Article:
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Bitcoin (BTC) hasn’t been doing too hot as of late. If you’ve been reading Blockonomi, you likely know that. Last week, we covered the price drop, which pushed the leading cryptocurrency from $8,000 to as low as $6,600 on Sunday.

What we didn’t cover, however, were potential catalysts behind the strong sell-off. The thing is, few knew what pushed Bitcoin lower last week, especially considering that this market’s prospects were starting to look bullish after China’s president endorsed blockchain.

Red Crash Price Crypto

Though, Gabor Gurbacs, a director at VanEck focused on Bitcoin and digital assets, recently weighed in on the price drop. He gave four potential reasonings as to why Bitcoin fell by over 15% in the past seven days. They are as follows.

China’s Crypto Crackdown

While China has backed blockchain, it has asserted since its leader’s endorsement that the backing of blockchain does not equate to the support of cryptocurrencies, especially Bitcoin.


Cryptorocket

In fact, the People’s Bank of China, Shanghai Branch, recently asserted that ICOs remain “essentially unauthorized illegal public financing, suspected of illegal sale of tokens, illegal issuance of securities and illegal fund-raising.”

As such, the monetary authority said that it will continue to “monitor the virtual currency business activities within the jurisdiction,” which will be “disposed of immediately” if discovered. There have also been reports of key members of the cryptocurrency industry getting arrested and firm locations being raided by police (these reports are up for debate, though the “FUD” exists).

Gurbacs suggested that this new crackdown (or purported crackdown at the very least) has likely scared investors to reenter into the Bitcoin market at lower prices.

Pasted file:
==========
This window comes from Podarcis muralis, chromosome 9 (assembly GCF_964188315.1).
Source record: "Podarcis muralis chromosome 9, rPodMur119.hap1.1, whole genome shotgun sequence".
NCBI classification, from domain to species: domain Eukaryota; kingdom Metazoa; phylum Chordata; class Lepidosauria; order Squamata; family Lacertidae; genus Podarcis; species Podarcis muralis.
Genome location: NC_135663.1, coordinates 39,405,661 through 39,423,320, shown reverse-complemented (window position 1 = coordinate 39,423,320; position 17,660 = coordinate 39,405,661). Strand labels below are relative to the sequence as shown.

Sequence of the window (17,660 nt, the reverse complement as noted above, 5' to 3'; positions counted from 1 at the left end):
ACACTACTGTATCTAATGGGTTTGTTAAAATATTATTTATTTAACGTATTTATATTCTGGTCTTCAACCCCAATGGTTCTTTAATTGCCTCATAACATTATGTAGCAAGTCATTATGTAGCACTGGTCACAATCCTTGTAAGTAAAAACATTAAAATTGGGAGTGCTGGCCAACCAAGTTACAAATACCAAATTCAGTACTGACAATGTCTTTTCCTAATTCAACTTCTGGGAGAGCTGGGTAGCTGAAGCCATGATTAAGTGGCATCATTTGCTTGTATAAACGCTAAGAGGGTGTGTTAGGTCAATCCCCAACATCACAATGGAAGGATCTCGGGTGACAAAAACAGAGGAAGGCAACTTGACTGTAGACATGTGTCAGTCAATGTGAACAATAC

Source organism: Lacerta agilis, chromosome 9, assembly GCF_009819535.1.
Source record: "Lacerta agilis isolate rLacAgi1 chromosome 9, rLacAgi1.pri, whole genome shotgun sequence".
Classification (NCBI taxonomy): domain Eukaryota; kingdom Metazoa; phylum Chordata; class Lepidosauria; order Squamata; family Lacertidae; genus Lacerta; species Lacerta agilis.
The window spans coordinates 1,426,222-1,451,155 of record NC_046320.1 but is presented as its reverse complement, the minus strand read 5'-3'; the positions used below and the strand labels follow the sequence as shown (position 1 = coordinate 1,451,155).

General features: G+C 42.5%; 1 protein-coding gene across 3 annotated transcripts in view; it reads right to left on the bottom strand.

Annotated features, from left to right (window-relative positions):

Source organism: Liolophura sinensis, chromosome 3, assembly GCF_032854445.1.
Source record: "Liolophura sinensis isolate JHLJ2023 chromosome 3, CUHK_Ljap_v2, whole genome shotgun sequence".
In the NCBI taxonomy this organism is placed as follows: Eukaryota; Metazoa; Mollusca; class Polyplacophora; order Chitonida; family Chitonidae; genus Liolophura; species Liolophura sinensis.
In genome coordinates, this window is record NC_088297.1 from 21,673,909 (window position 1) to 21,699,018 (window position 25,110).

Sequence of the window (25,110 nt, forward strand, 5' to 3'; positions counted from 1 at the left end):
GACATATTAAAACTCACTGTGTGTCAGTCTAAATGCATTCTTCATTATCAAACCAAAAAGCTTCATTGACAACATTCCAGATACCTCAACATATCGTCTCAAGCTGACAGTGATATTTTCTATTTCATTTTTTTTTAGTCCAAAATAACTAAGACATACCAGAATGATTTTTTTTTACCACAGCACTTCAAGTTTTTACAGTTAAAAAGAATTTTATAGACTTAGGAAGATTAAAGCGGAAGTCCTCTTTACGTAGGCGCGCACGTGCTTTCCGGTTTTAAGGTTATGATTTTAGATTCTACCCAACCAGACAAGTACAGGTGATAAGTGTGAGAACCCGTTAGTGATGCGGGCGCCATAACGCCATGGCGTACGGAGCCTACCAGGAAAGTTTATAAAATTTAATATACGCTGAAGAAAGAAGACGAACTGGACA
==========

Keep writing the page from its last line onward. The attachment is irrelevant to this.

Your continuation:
Tax Sell-Off

Gurbacs also suggested that investors selling Bitcoin and other cryptocurrencies to satisfy the “year-end tax-loss arbitrage” may have contributed to the collapse in the market.

For those who don’t know what he’s referring to, the VanEck executive is making reference to the fact that investors may be trying to sell their coins at lower prices to report not as large gains for the 2019 fiscal year as they would’ve if, say, Bitcoin was still trading at $14,000.

Startups Selling Crypto

While ICOs are a long-gone fad, companies in the cryptocurrency and blockchain industry continue to predicate their operations off the sale of digital assets. Gurbacs remarked that with there being much product development and many mergers and acquisitions in this industry recently, it would be fair to suggest that companies have been liquidating Bitcoin, Ethereum, and such en-masse.

This isn’t a theory. Blockchain-focused fintech upstart Ripple has a large balance sheet due to the mass sale of hundreds of millions of dollars worth of altcoin XRP, and has been using said balance sheet to make a number of multi-million dollar business deals.

Tied in with this potential catalyst is that Gurbacs’ other proposed catalyst that there is generally lower liquidity in the cryptocurrency markets, which means that selling pressure is more effective than it was during the run-up in June.

Miner Capitulation

One catalyst that Gurbacs didn’t mention was the “miner capitulation” that recently started taking place. Per previous reports from Blockonomi, miner capitulation is when smaller, non-industrial mining operations “get backed into a corner” when the price of Bitcoin falls and their mining machines become technologically obsolete.

This forces these miners to sell the BTC they earned via mining, often all at once, to keep the lights on, cash out, or to upgrade their systems for the future.

This is more than just a theory. ByteTree, a cryptocurrency analytics firm, posted this chart below last week. It illustrates a sale of a $17 million Bitcoin stash coming from a miner wallet.


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Posted by Nick Chong

Since 2013, Nick has shown interest in Bitcoin and cryptocurrencies. He has since become involved in the industry as a full-time content creator, working for NewsBTC, Bitcoinist, LongHash, among other outlets. Aside from covering the news, Nick is a Creative at Taiwanese technology company HTC.


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